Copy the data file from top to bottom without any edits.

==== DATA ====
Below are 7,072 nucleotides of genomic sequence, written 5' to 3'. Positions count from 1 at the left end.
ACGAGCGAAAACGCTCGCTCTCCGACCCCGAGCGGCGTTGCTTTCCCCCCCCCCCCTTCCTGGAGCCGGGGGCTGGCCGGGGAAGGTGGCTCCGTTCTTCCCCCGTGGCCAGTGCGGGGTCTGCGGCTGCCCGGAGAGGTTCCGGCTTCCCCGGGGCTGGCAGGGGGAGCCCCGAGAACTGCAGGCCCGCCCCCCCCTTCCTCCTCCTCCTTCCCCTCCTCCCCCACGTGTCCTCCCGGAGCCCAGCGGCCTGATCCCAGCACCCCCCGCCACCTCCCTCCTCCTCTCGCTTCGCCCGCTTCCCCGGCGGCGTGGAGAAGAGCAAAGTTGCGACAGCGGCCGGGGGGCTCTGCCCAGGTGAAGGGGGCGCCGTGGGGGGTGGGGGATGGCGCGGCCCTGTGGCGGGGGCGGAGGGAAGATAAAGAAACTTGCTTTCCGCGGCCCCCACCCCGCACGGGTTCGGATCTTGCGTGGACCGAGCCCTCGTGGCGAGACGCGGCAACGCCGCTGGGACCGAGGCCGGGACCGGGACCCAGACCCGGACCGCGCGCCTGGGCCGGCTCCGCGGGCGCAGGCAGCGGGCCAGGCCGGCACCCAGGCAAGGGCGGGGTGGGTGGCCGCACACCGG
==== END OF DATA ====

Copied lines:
Below are 7,072 nucleotides of genomic sequence, written 5' to 3'. Positions count from 1 at the left end.
ACGAGCGAAAACGCTCGCTCTCCGACCCCGAGCGGCGTTGCTTTCCCCCCCCCCCCTTCCTGGAGCCGGGGGCTGGCCGGGGAAGGTGGCTCCGTTCTTCCCCCGTGGCCAGTGCGGGGTCTGCGGCTGCCCGGAGAGGTTCCGGCTTCCCCGGGGCTGGCAGGGGGAGCCCCGAGAACTGCAGGCCCGCCCCCCCCTTCCTCCTCCTCCTTCCCCTCCTCCCCCACGTGTCCTCCCGGAGCCCAGCGGCCTGATCCCAGCACCCCCCGCCACCTCCCTCCTCCTCTCGCTTCGCCCGCTTCCCCGGCGGCGTGGAGAAGAGCAAAGTTGCGACAGCGGCCGGGGGGCTCTGCCCAGGTGAAGGGGGCGCCGTGGGGGGTGGGGGATGGCGCGGCCCTGTGGCGGGGGCGGAGGGAAGATAAAGAAACTTGCTTTCCGCGGCCCCCACCCCGCACGGGTTCGGATCTTGCGTGGACCGAGCCCTCGTGGCGAGACGCGGCAACGCCGCTGGGACCGAGGCCGGGACCGGGACCCAGACCCGGACCGCGCGCCTGGGCCGGCTCCGCGGGCGCAGGCAGCGGGCCAGGCCGGCACCCAGGCAAGGGCGGGGTGGGTGGCCGCACACCGG